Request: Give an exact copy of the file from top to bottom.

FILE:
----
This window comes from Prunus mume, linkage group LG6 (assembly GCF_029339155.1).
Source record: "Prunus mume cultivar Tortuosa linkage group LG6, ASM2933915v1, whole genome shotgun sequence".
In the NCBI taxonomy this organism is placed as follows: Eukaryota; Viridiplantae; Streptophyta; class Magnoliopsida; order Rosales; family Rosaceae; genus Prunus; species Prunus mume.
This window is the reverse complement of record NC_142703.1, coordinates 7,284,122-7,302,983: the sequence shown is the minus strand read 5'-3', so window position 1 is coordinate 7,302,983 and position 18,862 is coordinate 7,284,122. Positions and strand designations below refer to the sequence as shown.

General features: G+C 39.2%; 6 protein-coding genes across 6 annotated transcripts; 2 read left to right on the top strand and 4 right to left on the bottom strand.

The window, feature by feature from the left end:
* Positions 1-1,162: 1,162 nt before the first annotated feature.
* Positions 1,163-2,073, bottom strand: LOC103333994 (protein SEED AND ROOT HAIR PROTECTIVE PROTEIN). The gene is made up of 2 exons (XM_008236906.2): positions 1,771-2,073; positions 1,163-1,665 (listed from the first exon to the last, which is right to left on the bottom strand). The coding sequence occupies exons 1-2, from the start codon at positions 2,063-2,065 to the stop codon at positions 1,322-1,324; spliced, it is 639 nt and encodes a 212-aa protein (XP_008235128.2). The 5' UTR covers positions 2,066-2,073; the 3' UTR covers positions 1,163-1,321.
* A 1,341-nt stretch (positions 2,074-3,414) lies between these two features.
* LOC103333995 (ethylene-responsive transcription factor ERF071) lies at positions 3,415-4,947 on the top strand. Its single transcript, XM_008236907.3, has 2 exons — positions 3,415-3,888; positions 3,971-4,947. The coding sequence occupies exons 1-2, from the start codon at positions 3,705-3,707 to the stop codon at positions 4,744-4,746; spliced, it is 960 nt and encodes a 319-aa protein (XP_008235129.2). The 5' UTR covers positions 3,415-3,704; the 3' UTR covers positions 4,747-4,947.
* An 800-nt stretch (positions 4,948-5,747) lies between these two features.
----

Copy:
This window comes from Prunus mume, linkage group LG6 (assembly GCF_029339155.1).
Source record: "Prunus mume cultivar Tortuosa linkage group LG6, ASM2933915v1, whole genome shotgun sequence".
In the NCBI taxonomy this organism is placed as follows: Eukaryota; Viridiplantae; Streptophyta; class Magnoliopsida; order Rosales; family Rosaceae; genus Prunus; species Prunus mume.
This window is the reverse complement of record NC_142703.1, coordinates 7,284,122-7,302,983: the sequence shown is the minus strand read 5'-3', so window position 1 is coordinate 7,302,983 and position 18,862 is coordinate 7,284,122. Positions and strand designations below refer to the sequence as shown.

General features: G+C 39.2%; 6 protein-coding genes across 6 annotated transcripts; 2 read left to right on the top strand and 4 right to left on the bottom strand.

The window, feature by feature from the left end:
* Positions 1-1,162: 1,162 nt before the first annotated feature.
* Positions 1,163-2,073, bottom strand: LOC103333994 (protein SEED AND ROOT HAIR PROTECTIVE PROTEIN). The gene is made up of 2 exons (XM_008236906.2): positions 1,771-2,073; positions 1,163-1,665 (listed from the first exon to the last, which is right to left on the bottom strand). The coding sequence occupies exons 1-2, from the start codon at positions 2,063-2,065 to the stop codon at positions 1,322-1,324; spliced, it is 639 nt and encodes a 212-aa protein (XP_008235128.2). The 5' UTR covers positions 2,066-2,073; the 3' UTR covers positions 1,163-1,321.
* A 1,341-nt stretch (positions 2,074-3,414) lies between these two features.
* LOC103333995 (ethylene-responsive transcription factor ERF071) lies at positions 3,415-4,947 on the top strand. Its single transcript, XM_008236907.3, has 2 exons — positions 3,415-3,888; positions 3,971-4,947. The coding sequence occupies exons 1-2, from the start codon at positions 3,705-3,707 to the stop codon at positions 4,744-4,746; spliced, it is 960 nt and encodes a 319-aa protein (XP_008235129.2). The 5' UTR covers positions 3,415-3,704; the 3' UTR covers positions 4,747-4,947.
* An 800-nt stretch (positions 4,948-5,747) lies between these two features.